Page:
Also support the idea of the death penalty for crimes such as serial murderer because it shows that justice is best served. According to the fundamental principle of justice, it requires that punishment should be able to fit the crime (Philips 2000). Therefore, I believe that when someone commits murder to another person, it makes sense for the punishment of the perpetrator to be death. Therefore, there is a need to put emphasizes of justice to protecting the people who have been victimized rather than protecting those who have been accused. Through death penalty, it helps in saving lives because the chance of repeated murder is eliminated and also murders that would have happened in the future are also prevented (Hoyle, & Hood, 2008). In my view, death penalty to a person who has committed a cruel crime like murder is necessary because it gives closure to the victims’ families who have been suffering a lot. This is an act that brings the end to horrible acts in the lives of the family members.

In my community, for the past one year, there had been many instances of death occurring at night where there were people who murdered women after having raped them. This is an incident that caused a lot of fear to the entire community as people would not stay in peace knowing that there is a murderer in society who has not yet been caught. Five women were killed in 6 months, but at year end the men who were committing the cruel act were caught and punished with the death penalty. This incidence brought calm and order and the family members of the victims who had been killed felt that justice had been served as they knew the people who had taken the lives of their loved ones were punished. In this case, if the death penalty was not used as punishment, it would be more likely for other people to continue with the crime because they would think that the criminals were only being contained in the prisons. However, through executing them, it caused fear and no individual would want to commit such a crime because, since the execution of the murderers, such an incidence has never happened.

I favor the idea of capital punishment because it deters murders and it also offers the only punishment that is just for crimes that are without parallel. It is likely for instances of murder to increase if the criminals think that it is possible for them easily get out in light sentence when they have committed horrible crimes. I support punishment of murder through death penalty because it is the best solution to serial murders and saving lives of many. Death penalty helps in discouraging crimes when it directly confronts the people. The more death penalty is used, the more the incidences of murder are decreased. According to Philips (2000), he says that the decrease in the incidence of murders usually occur because the death penalty has a short term deterrent on the effects of murder. Practicing death penalty helps in reducing incidences of murder because when people are confronted with the realities of punishment as it is opposed to thinking about it, they are likely to understand and internalize the message.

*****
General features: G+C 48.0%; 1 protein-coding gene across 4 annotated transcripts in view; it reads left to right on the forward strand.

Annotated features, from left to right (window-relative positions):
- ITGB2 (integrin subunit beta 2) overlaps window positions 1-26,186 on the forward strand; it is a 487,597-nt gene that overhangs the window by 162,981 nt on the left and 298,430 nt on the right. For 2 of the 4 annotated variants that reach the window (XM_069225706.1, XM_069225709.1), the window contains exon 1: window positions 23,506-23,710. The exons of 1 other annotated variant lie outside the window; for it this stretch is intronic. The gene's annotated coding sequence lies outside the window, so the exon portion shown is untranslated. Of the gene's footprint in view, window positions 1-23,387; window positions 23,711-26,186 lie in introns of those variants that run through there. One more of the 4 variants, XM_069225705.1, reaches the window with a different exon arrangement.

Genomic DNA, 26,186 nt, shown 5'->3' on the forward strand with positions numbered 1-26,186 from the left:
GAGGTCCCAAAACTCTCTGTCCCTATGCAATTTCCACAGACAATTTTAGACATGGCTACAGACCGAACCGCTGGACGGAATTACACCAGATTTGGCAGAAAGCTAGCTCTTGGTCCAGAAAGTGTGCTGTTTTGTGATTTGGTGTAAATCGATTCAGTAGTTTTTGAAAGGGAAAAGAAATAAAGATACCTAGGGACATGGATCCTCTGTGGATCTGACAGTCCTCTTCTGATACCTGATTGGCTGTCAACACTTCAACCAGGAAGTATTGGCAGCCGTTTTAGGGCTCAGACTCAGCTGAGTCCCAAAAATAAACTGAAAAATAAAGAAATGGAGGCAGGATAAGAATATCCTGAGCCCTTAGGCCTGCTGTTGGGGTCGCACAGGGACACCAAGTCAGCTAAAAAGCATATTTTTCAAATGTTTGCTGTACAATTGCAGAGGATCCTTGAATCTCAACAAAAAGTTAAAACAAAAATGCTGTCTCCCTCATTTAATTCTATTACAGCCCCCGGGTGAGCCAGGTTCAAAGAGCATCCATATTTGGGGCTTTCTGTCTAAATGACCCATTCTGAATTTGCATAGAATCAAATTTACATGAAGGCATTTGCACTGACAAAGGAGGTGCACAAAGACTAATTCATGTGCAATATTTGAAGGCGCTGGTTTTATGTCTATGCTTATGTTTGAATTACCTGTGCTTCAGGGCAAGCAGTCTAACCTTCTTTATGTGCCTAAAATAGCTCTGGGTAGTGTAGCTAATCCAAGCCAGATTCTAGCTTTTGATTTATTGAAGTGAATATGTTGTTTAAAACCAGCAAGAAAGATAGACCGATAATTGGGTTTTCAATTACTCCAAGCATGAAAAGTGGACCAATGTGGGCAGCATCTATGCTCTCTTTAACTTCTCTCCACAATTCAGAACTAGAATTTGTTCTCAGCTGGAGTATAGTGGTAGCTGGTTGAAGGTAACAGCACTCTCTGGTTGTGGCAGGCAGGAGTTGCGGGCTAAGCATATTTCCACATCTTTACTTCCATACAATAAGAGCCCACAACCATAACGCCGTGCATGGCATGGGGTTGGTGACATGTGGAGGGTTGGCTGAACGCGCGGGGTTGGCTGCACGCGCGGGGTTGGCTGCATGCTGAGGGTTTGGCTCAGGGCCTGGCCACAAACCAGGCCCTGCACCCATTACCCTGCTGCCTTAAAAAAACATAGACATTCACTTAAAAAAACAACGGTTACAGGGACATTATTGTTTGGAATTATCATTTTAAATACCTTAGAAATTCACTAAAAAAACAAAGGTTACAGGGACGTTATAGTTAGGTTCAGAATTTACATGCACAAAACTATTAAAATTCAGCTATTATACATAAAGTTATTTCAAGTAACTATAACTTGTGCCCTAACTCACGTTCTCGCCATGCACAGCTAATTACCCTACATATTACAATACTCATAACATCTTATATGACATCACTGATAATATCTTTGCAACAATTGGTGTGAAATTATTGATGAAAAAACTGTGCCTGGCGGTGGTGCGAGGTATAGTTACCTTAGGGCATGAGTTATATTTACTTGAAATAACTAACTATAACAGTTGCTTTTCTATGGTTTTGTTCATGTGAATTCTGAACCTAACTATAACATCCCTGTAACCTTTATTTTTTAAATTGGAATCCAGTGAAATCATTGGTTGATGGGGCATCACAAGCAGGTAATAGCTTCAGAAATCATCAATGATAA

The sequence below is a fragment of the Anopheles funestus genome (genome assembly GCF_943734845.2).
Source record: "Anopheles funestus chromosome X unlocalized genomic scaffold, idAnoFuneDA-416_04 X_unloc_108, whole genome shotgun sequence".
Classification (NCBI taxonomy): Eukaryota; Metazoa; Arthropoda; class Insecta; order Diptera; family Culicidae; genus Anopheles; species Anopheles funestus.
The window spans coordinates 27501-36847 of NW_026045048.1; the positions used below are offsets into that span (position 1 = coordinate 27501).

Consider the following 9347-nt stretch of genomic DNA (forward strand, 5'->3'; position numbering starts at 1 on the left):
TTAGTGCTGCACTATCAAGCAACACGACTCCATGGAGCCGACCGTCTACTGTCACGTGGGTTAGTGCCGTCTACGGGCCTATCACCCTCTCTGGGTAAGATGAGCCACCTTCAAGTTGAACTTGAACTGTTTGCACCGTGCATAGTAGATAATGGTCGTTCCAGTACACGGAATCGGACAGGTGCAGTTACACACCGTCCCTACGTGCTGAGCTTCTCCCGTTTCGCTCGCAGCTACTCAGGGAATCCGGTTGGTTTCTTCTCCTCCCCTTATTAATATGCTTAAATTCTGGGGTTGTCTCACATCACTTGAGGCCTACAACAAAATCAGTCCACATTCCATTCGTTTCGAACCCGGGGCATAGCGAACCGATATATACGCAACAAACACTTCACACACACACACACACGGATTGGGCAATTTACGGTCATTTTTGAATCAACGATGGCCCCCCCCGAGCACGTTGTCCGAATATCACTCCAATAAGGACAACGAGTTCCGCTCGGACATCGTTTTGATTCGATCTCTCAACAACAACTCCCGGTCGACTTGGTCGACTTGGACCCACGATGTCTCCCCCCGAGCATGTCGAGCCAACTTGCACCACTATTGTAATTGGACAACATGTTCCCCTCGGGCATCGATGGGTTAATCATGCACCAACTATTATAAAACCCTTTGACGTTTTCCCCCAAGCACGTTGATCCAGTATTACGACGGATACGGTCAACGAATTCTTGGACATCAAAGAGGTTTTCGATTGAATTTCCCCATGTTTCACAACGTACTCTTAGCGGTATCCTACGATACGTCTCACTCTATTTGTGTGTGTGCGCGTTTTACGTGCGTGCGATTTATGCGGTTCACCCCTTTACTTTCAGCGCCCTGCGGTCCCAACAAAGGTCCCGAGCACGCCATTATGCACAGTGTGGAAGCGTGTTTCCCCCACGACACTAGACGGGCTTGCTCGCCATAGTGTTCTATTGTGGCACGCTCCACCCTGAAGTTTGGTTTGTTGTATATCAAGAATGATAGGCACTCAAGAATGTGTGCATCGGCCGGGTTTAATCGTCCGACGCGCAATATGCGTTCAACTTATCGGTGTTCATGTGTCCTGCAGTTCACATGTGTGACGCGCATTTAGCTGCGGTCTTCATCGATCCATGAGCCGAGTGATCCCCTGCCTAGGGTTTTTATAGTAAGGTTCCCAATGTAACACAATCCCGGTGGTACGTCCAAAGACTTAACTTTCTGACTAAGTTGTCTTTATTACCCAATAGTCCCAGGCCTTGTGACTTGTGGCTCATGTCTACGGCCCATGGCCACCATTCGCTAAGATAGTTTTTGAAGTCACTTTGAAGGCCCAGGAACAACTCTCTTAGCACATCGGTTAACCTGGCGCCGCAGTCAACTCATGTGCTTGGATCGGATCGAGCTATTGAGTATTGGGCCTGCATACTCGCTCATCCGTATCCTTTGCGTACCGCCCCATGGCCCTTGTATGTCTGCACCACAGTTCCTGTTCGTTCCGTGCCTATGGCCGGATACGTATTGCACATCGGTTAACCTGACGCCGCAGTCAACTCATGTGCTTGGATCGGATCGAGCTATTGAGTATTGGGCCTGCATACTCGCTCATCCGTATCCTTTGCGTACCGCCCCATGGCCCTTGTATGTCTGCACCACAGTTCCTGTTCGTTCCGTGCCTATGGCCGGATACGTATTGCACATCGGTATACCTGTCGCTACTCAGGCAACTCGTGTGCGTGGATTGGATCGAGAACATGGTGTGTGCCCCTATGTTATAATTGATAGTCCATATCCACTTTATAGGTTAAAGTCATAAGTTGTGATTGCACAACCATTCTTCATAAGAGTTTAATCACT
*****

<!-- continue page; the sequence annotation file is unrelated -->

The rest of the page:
I believe that punishment through death penalty is moral and just to crimes that are cruel such as murder. Therefore, it is necessary to remember that no person should be executed if they do not murder. People who have committed acts of murder should never be considered as innocent people because they have caused pain to the family members and have also brought a person’s life to an end. Therefore, in order to save the entire community from such an act, it is necessary to eliminate these kinds of people from the society.


Philips (2000). The deterrent effects of capital punishment American journal of sociology 86 (1)

Hoyle, C & Hood, R (2008). The death penalty Oxford University Press

Published in Sociology